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  • Mollie Amelia - Be true and be you

    Mollie Amelia - Be true and be you

    The best piece of advice from me would be “Don't ever think that anything makes you not good enough to be a model”. I’m still finding my feet and I stumble sometimes but nothing should stop you from wanting to do something! I’ve been very lucky but once upon a time, I was a different person. I had no confidence, self belief and would never have been comfortable enough to model, remember to be yourself and never let anyone change that! Be true and be you.

    In the words of Ru Paul “if you can’t love yourself, then how in the hell, you gonna love somebody else!”

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  • Jade Alexia - I wanna encourage other women to be a model if they want to

    Jade Alexia - I wanna encourage other women to be a model if they want to

    Pin up style is typically retro fashion. It can also include lingerie and be more boudoir. Typically, Pin Up shoots are very feminine with lots of glamour, class, and, if you are like me, red lipstick is a must. Pin Up models in the US are historically known for being posters that men had while they were away at war. Now, Pin Up has became a great way for women to creatively express themselves. I love that the Pin Up community is so welcoming to models of all looks and body types. I model Freelance. I completely do it myself and I wanna encourage other women to do this if they want to. Nothing has to hold you back and you don't have to meet other peoples standards for body types or looks

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  • Tanja - Inked German Beauty

    Tanja - Inked German Beauty


    Mit sich im reinen sein,sich zu lieben, sich treu zu bleiben sind grundsätzliche Dinge die ein Modell haben sollte dann steht nichts mehr im Wege seine Ziele zu erreichen.

    Being pure, loving each other, staying true to oneself are basic things that should have a model, then there is nothing left to achieve your goals. 

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  • Spoochy - Jewel from Philippines

    Spoochy - Jewel from Philippines

    Be bold and confident. 

    Enjoy every photo shoot.

    Take out the emotions and speak out to the camera.

    Don't expect for too much and always be humble.

    Love your self everyday and your pictures will speak that self love.

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This Is England

https://www.timeout.com

‘This is England’ was the title under which Humphrey Jennings’s 10-minute paean to beleaguered but indomitable British pluck, ‘The Heart of Britain’, was presented in the US in 1941. After showing the wreckage of Coventry and life in the shadow of the Blitz, the narration forecast that ‘the Nazis will learn, once and for all, that no one with impunity troubles the heart of Britain’. As the opening montage of Shane Meadows’s new film makes clear, the heart of Britain was troubled in 1983.

Cross-cutting between Roland Rat and Maggie Thatcher, rioting and the royal wedding, it’s a nifty scene-setter for a deft, heartfelt local story in which the nation is at a different kind of war, and violent bigotry is not an external threat but literally wraps itself in the flag.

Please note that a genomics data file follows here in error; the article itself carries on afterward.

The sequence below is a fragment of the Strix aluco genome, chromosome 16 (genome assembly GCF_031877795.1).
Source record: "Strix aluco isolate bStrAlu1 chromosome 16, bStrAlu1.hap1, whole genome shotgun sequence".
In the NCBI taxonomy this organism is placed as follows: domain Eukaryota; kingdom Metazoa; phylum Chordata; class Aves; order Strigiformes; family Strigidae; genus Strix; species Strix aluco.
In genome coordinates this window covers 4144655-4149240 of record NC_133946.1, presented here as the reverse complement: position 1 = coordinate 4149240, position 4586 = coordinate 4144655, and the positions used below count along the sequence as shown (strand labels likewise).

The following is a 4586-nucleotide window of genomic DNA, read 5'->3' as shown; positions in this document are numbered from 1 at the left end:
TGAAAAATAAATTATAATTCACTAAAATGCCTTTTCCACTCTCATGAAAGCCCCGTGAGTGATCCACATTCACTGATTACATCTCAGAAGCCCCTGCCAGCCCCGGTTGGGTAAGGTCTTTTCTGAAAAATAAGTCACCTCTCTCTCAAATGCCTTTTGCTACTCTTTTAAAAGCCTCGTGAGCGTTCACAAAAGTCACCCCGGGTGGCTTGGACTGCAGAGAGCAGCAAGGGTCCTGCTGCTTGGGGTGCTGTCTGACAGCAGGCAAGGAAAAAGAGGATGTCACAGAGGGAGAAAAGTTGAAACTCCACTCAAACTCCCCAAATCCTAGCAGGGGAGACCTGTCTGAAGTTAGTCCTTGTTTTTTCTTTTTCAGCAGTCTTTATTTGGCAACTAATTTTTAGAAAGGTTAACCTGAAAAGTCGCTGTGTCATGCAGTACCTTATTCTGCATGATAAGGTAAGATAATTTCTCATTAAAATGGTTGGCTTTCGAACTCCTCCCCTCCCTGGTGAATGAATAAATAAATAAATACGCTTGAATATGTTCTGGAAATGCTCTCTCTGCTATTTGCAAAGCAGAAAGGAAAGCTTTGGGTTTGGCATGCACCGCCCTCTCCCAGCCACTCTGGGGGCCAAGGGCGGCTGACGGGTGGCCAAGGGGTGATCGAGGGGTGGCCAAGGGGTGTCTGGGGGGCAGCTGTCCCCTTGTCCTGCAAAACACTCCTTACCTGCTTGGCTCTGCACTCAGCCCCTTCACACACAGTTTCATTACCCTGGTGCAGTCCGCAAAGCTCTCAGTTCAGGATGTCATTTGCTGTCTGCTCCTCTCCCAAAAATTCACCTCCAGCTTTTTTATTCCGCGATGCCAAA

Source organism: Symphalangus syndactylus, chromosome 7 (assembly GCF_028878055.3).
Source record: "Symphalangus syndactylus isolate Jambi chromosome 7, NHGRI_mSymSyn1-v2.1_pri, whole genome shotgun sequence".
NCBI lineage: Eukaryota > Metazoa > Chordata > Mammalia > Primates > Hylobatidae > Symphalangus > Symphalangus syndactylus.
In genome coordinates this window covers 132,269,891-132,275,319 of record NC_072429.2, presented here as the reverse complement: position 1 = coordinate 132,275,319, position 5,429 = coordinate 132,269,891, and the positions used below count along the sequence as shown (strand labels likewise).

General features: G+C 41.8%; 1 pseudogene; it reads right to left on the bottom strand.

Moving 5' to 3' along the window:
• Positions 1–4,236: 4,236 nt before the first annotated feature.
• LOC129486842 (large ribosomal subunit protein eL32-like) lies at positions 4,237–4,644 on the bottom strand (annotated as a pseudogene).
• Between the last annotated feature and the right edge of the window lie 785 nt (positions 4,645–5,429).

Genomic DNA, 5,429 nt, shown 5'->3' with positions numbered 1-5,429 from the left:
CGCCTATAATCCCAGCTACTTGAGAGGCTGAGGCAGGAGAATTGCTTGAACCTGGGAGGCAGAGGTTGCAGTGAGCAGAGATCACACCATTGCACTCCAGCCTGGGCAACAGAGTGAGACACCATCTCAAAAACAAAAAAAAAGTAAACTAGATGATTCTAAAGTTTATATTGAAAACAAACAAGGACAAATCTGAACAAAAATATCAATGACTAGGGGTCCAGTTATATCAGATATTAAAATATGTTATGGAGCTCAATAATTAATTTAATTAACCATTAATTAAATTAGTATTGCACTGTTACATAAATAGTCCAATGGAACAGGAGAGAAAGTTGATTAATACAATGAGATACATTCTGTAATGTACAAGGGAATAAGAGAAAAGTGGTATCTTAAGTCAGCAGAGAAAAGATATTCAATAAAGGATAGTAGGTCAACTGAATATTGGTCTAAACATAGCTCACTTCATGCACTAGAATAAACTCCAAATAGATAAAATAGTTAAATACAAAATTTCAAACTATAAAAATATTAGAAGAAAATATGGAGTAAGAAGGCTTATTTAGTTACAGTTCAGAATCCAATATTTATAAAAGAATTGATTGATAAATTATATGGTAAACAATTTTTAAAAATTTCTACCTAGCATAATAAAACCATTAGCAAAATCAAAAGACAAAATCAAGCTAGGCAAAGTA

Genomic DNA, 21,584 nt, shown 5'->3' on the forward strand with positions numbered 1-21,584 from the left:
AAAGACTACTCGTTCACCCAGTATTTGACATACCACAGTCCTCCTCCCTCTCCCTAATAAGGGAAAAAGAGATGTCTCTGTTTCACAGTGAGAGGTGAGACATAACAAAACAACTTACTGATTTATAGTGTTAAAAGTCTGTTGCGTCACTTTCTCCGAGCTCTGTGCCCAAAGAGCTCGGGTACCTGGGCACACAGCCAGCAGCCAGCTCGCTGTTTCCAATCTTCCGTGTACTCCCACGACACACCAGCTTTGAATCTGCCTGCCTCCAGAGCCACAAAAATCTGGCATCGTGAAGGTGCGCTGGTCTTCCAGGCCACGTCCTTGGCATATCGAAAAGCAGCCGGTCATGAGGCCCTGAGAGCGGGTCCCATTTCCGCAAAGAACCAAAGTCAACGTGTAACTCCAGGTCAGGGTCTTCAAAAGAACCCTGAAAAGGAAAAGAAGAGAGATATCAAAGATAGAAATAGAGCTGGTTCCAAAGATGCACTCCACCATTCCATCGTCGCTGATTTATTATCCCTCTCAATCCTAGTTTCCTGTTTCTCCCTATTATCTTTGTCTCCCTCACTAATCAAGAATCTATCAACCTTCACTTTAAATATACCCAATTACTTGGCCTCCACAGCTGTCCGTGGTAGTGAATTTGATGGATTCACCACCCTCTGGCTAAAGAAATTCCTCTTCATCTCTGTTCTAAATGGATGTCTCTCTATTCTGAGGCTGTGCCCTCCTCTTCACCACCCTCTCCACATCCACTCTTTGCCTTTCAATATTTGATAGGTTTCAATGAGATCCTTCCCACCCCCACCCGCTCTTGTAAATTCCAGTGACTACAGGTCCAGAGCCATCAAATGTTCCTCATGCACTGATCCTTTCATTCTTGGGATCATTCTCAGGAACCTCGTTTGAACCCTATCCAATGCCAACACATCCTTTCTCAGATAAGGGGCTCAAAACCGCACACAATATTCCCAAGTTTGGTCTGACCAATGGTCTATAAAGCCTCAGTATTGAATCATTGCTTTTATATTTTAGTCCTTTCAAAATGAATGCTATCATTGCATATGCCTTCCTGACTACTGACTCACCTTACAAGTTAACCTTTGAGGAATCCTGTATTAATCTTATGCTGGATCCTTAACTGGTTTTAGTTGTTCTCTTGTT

Grieving a father lost in the Falklands, lonely 12-year-old Shaun (Thomas Turgoose) is taken under the wing of a local skinhead gang, which includes the dryly charismatic Woody (Joe Gilgun), appealingly dippy Smell (Rosamund Hanson) and cheerful Milky (Andrew Shim), whose parents are Caribbean. As in any pack, there are pecking orders and face-offs, but the generous-minded ‘spirit of ’69’ prevails – until the older Combo (Stephen Graham) returns from jail exuding the stench of aggressive racism, which can’t quite mask the whiff of something lost, desperate and sad. Soon there is speechifying; vulnerable spots are exploited, lines are drawn and a summer of happy belonging mutates into something darker.

With his Nottingham-centric trilogy (‘Twentyfourseven’, ‘A Room for Romeo Brass’ and ‘Once Upon a Time in the Midlands’) and 2004’s ‘Dead Man’s Shoes’, Meadows has created a body of unmistakably English work, but ‘This Is England’ is the first time nationalism has explicitly underpinned the action. Drawing on the director’s own experiences, the film offers assured insights into the pleasures and wages of tribalism, and the ease with which both the urge to belong and individual insecurities and resentments can be grievously spun into political capital. The St George cross initially seen on a poster of the England squad on Shaun’s bedroom wall becomes a coddling blanket of self-justification, then a badge of self-loathing.

If Shaun’s progress can feel a bit schematic and there’s the odd formal lapse into melodrama, these are outweighed by Meadows’s confident pacing and the superb performances of the young ensemble. Turgoose marvellously captures that awkward stage of early adolescence where a yearning for self-determination can’t quite stretch to independence – he goes to buy bovver boots with his mum – and Graham ensures that Combo is pitiable even at his most vile, while the rest of the gang – many of whom studied together – are relaxed, enjoyable company. The film also pays tribute to the music whose enjoyment initially marked skinheads as early adopters of multiculturalism. Even Combo retains his love of ska – a capacity for transcendence that rhymes with the scenes in Jennings’s film in which a Huddersfield choir sings Handel and Beethoven at the height of hostilities.


BY: BEN WALTERS